Bucks County Herald

Solebury set to vote on ambulance referendum


Solebury Township plans to vote Aug. 15 on whether to create a voter referendum to increase taxes to provide 24-hour ambulance Advanced Life Support (ALS).

New Hope Borough would also vote on its own referendum at its August meeting since the service involves both municipalities.

The Solebury supervisors and New Hope Borough Council met July 31 for a joint work session on how to proceed.

The two ambulance squads involved, Central Bucks Ambulance (CBA) and Lambertville New Hope Ambulance and Rescue Squad (LNH), proposed to provide the following services, according to Solebury Supervisor Helen Tai:

– Central Bucks would increase ALS from 12 hours a day to 24/7. It will continue to provide one ALS responder unit and will not provide transport.

– LNH would continue to provide Basic Life Support (BLS) 24/7 and transport. Additionally it would increase its staffing.

One ambulance would be moved from Lambertville to Stockton to allow for faster response times to the northern end of township.

Originally Solebury considered eliminating the LNH squad’s services entirely.

But that view was reconsidered, Tai stated, because with LHN more units would be available for Basic Life Support (BLS) and transport (and able to handle multiple emergencies at once) and there would be faster response times for eastern and northern parts of township if the ALS unit is out on a call.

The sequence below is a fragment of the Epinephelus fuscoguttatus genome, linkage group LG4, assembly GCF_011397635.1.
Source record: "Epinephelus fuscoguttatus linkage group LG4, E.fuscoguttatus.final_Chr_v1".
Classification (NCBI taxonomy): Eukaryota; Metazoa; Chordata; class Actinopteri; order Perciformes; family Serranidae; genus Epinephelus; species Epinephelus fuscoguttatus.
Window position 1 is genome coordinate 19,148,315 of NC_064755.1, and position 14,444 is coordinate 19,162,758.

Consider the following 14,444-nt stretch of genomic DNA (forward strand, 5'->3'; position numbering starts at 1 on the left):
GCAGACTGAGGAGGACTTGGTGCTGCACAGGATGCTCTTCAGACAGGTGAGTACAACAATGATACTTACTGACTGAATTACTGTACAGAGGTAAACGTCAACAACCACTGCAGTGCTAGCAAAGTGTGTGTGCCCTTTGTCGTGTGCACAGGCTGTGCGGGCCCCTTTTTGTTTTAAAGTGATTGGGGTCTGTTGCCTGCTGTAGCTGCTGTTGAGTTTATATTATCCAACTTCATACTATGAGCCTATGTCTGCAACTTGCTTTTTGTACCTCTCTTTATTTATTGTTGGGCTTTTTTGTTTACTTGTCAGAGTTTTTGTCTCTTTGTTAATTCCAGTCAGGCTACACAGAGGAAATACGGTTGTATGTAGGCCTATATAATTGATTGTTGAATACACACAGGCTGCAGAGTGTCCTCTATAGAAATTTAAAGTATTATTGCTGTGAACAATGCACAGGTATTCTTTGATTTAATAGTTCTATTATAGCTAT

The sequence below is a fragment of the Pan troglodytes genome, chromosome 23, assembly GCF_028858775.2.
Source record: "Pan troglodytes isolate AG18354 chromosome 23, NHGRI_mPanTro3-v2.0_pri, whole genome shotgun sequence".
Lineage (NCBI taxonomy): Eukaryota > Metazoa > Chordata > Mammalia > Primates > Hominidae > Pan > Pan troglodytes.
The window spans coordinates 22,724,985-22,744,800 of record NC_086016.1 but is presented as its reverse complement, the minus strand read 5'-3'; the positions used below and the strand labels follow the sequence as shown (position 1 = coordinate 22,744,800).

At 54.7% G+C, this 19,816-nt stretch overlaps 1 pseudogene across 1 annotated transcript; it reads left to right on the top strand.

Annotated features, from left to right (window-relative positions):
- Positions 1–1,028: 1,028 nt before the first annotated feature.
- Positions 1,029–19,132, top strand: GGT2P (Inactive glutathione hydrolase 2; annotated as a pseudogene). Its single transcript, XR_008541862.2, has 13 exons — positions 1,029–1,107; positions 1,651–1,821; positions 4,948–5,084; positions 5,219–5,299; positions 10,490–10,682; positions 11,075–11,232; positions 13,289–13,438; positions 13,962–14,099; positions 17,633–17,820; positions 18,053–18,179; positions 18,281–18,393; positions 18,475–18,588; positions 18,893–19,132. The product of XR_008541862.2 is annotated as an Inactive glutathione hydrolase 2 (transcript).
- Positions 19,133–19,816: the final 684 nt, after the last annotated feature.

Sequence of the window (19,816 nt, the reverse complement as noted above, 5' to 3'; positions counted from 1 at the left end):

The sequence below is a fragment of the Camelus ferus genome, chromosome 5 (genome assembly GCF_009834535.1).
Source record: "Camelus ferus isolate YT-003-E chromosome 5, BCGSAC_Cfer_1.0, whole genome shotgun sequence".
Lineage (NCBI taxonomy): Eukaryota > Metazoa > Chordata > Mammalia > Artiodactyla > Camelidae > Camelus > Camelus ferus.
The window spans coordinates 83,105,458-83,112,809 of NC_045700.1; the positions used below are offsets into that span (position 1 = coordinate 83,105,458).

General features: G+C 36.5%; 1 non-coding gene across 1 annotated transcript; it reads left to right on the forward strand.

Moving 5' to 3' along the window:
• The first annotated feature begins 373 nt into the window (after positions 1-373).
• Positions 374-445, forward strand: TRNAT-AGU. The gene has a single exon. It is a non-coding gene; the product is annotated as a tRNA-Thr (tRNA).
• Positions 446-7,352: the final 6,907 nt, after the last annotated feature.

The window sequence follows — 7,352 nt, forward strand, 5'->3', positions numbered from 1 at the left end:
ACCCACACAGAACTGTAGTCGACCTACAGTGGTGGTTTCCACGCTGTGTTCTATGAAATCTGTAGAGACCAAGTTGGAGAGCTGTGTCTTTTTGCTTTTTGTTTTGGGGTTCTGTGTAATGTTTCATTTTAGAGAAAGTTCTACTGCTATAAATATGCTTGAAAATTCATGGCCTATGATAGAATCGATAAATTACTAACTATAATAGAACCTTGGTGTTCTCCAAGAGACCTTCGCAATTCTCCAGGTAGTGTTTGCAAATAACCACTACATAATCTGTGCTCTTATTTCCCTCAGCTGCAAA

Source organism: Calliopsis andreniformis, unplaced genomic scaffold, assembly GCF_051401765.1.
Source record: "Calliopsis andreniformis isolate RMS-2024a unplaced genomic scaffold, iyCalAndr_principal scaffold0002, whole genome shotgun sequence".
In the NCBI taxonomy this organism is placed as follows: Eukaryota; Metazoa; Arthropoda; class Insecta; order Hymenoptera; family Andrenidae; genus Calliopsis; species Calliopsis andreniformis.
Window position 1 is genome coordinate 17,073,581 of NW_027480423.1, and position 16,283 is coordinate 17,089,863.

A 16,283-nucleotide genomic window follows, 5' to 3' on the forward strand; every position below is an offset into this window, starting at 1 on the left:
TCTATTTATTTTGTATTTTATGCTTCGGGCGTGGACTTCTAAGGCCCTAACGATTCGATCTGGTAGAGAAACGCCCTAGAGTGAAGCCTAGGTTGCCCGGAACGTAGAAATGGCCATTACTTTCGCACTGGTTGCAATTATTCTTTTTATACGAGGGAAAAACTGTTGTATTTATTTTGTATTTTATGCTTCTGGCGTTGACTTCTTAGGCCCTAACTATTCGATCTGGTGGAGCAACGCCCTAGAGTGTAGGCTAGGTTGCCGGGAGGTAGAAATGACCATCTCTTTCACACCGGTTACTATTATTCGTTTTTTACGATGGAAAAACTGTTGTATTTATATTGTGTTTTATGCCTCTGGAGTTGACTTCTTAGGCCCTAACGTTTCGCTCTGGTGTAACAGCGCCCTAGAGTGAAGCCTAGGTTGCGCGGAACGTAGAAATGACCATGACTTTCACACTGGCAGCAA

Without LNH, if more than one emergency occurred at a time, the second ambulance would have to come from Doylestown or Wycombe, increasing response time significantly for the eastern part of the township.

Also, she noted, LNH would continue to provide free standby at sporting and other public events (most companies charge $100 an hour for this service). If LNH were dropped, sports organizations would be charged for this service.

However, by keeping LNH services, the cost increases from $280,000 for CBA only to $311,000. The cost would be shared by New Hope and Solebury.

Supervisor Paul Cosdon had earlier estimated that the $280,000 price tag would have resulted in an increased Solebury tax bill of about $50 per household.

Still to be decided is how the tax payments should be allocated between the township and the borough – whether it should be based population or on the percent of calls for service.

Tai figured that Solebury has 77.5 percent of the total population, but its calls for service total only 58 percent of calls.



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